But the leaders of the House and Senate budget committees — Representative Paul D. Ryan, Republican of Wisconsin, and Senator Patty Murray, Democrat of Washington — encountered last-minute resistance from House Democratic leaders who said any deal should be accompanied by an extension of expiring unemployment benefits for 1.3 million workers.
“This isn’t interparty bickering,” said Representative Nancy Pelosi of California, the House minority leader. “This is a major policy disagreement.”
It was not clear on Thursday how serious a threat the demand posed to a deal largely worked out by Mr. Ryan and Ms. Murray alone. With conservative Republicans in the House likely to balk, Democratic votes will be needed to pass an agreement, and Democrats have not said whether they will make their support contingent on an extension of benefits.
Democrats were confident that if they held their ground, Republicans would agree next week to extend unemployment compensation — and Speaker John A. Boehner left open that possibility.
“If the president has a plan for extending unemployment, I’ll take a look at it,” he said.
The deal would increase revenue by raising some fees and would shift some cuts away from domestic and defense programs, partly alleviating the squeeze of across-the-board spending cuts imposed last year, which are set to worsen in 2014. Spending on defense and domestic programs would rise to about $1 trillion for the current fiscal year from $986 billion, the fiscal 2013 level that remains in effect under the continuing resolution passed in October. Absent a deal, further cuts would go into effect in January, and discretionary spending would be cut to $967 billion for fiscal 2014.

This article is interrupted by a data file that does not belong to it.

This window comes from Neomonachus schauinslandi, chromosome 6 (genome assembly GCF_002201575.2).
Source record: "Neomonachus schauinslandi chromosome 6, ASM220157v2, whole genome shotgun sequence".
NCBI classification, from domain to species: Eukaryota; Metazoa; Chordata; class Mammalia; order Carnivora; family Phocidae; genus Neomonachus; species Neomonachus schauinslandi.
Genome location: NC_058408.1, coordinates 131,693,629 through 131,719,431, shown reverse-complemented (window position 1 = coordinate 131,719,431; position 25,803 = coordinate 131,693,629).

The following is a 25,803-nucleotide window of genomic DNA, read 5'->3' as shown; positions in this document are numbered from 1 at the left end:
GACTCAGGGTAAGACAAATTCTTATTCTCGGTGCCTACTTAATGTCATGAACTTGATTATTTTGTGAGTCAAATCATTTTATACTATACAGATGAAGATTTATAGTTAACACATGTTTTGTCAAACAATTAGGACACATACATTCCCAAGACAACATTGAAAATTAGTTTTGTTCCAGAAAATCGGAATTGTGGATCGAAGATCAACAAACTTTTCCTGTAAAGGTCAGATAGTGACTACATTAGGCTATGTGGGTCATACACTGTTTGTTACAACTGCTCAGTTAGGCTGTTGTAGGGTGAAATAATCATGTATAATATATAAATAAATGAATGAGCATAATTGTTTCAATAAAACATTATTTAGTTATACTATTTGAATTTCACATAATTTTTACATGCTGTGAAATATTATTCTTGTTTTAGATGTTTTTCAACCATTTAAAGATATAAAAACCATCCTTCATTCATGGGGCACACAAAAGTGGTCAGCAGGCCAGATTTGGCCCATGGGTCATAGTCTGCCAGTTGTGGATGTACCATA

But the agreement would leave to future negotiations the big issues of curbing future spending increases in the fast-growing entitlement programs and the proper level of tax revenues. It also would not extend unemployment benefits set to expire Dec. 28, or deal with impending cuts to Medicare health care providers.
Still, a deal would have a major psychic benefit to an economic recovery that seems to be gaining some momentum. With new “top-line” spending numbers in place for the next two fiscal years, the recurring threat of government shutdowns would recede for a time, providing more certainty to the private sector and room for budget negotiators to reach a broader deal.
But both parties clearly have an incentive to reach a final agreement before the House adjourns for the year next Friday. Democrats are eager to alleviate a growing spending squeeze and head off the next round of across-the-board spending cuts, known as sequestration, set to take effect next month. Republican leaders, anxious to keep the political focus on President Obama’s health care law, want to avert another budget showdown — and possible government shutdown — on Jan. 15, when parts of the government will again run out of money.
“I am hopeful Paul Ryan and Patty Murray are going to come to an agreement that can pass the House and the Senate,” Mr. Boehner said.
The budgets passed out of the House and Senate this spring were vastly different in policy prescriptions over the long term, but only $90 billion apart in the spending at Congress’s annual discretion. Once negotiators gave up trying to reconcile House Republican efforts to drastically change Medicare and Senate Democrats’ push to raise taxes to finance new spending on infrastructure and education, the search for a more modest deal became far easier.
“This is a three-and-a-half-trillion-dollar budget,” said Representative Tom Cole, Republican of Oklahoma and one of the budget negotiators. “The idea that you can’t find either cuts or sources of funding in something that large to split the difference on $90 billion — there’s a way. There’s enough low-hanging fruit to give us a reasonable top line for ’14 and ’15.”
But the deal taking shape will be tough for members of both parties to swallow.